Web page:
To those in the know the name Nigel Mitchell (@Nuttynige) will be familiar. In the know might be a bit broader than usual here given Mitchell’s career to date including time at the English Institute of Sport, British Cycling, Team Sky and now of Cannondale Drapac with accompanying consultancy roles. I must admit a personal interest in this book as Nigel trained alongside my long term mentor Claire Harrison, I’ve seen him present at workshops and conferences a number of times and perhaps most importantly he’s also a Yorkshireman.
Fuelling the Cycling Revolution is a great read, covering a wide range of topics and is mainly pitched at the middle of the cycling market, namely those who want to improve their cycling but haven’t gone full blown MAMIL and spent a small fortune on a bike. Having said that the book is applicable to anyone, and I feel is of value to runners, swimmers and triathletes too. Fortunately ‘Eyt all, sup all, pay nowt’ it is not.
The book presents a logical flow through many cycling nutrition challenges and considerations, accompanied with rider testimony and simple, straightforward recipes that look great on the plate. I found the tone of the book much less academic than (m)any of its counterparts; whilst the science is still there in abundance, it is communicated through food and in accessible language. This is a major plus, and a hurdle all of us who dance along the line of applied practice and research should work harder to overcome.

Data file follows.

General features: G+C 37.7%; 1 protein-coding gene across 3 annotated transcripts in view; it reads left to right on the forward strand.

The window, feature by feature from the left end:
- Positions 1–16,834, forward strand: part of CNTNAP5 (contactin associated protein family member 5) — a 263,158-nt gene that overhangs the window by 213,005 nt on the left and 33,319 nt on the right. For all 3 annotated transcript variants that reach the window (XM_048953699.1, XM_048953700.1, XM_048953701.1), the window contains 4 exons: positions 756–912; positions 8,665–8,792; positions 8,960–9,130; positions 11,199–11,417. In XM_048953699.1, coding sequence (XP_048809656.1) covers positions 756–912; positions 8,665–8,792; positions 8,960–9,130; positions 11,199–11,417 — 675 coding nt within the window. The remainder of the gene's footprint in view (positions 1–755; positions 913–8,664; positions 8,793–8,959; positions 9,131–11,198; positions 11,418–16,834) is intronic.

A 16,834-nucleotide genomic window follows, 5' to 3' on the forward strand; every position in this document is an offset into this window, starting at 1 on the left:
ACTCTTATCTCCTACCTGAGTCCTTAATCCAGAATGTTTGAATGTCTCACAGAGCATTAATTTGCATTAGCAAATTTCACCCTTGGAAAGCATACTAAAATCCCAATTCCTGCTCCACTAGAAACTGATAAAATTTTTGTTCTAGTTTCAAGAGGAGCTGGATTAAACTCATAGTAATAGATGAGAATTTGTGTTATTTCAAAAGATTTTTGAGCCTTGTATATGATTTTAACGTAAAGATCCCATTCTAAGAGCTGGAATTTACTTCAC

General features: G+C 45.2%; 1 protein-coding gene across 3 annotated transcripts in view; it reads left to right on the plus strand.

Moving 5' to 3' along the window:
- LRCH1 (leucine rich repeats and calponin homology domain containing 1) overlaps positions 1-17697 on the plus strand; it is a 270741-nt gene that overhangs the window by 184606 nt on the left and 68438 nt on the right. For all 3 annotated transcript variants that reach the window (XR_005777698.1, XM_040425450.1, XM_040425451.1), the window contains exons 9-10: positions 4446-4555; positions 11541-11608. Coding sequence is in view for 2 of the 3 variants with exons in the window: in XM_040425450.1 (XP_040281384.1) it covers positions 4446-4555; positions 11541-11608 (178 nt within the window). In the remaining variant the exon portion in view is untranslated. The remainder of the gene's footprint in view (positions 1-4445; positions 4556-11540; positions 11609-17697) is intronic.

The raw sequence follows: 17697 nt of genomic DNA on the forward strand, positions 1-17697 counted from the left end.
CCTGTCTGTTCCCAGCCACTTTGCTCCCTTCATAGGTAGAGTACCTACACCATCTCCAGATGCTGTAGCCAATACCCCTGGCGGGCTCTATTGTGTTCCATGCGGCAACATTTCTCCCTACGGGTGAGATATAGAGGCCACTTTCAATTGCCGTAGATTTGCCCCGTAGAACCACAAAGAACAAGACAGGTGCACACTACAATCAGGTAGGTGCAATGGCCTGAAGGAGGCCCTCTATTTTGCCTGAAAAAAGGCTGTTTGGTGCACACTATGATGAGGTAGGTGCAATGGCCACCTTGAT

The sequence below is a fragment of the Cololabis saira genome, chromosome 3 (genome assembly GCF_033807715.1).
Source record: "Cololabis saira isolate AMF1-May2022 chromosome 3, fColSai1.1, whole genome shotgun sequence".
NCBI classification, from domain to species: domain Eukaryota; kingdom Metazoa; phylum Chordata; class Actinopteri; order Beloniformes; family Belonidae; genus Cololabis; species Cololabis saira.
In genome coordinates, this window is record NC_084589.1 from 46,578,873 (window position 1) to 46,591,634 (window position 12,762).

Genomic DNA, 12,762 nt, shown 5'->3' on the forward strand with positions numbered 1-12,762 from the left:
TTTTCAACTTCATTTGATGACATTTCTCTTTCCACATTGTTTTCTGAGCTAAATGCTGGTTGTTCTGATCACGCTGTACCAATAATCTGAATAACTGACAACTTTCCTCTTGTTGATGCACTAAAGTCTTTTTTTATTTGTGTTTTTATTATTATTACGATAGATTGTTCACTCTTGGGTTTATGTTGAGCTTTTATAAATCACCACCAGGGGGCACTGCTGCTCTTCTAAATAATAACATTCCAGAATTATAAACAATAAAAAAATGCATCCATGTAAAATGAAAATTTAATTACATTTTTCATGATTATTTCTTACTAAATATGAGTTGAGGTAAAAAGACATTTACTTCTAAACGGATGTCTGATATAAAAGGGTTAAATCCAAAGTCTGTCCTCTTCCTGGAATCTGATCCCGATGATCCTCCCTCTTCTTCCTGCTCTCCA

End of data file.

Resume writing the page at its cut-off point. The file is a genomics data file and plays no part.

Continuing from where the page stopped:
The two biggest selling points come early on for me, and sit alongside Nigel’s reflections on his earlier career. The book contains a strong overview of gut health, an area of increasing interest in athletic circles (see this recent paper from BJSM) with the position of this chapter in the book hitting the importance of this topic home to the reader/rider. Simply, if you can’t digest optimally you’ll be fuelling sub optimally too. Secondly, the importance and use of protein is widely covered (see this paper on which Nigel was an author/ Researchgate); this is often lacking from endurance texts, with the spotlight solely shone on carbohydrate, and more recently fats regardless of your stance.
In short, I think this book has something for everyone, with a Kindle version available too it’s worth forgoing a couple of cappuccino on your next club rides to be better prepared nutritionally for your next sportive or TT.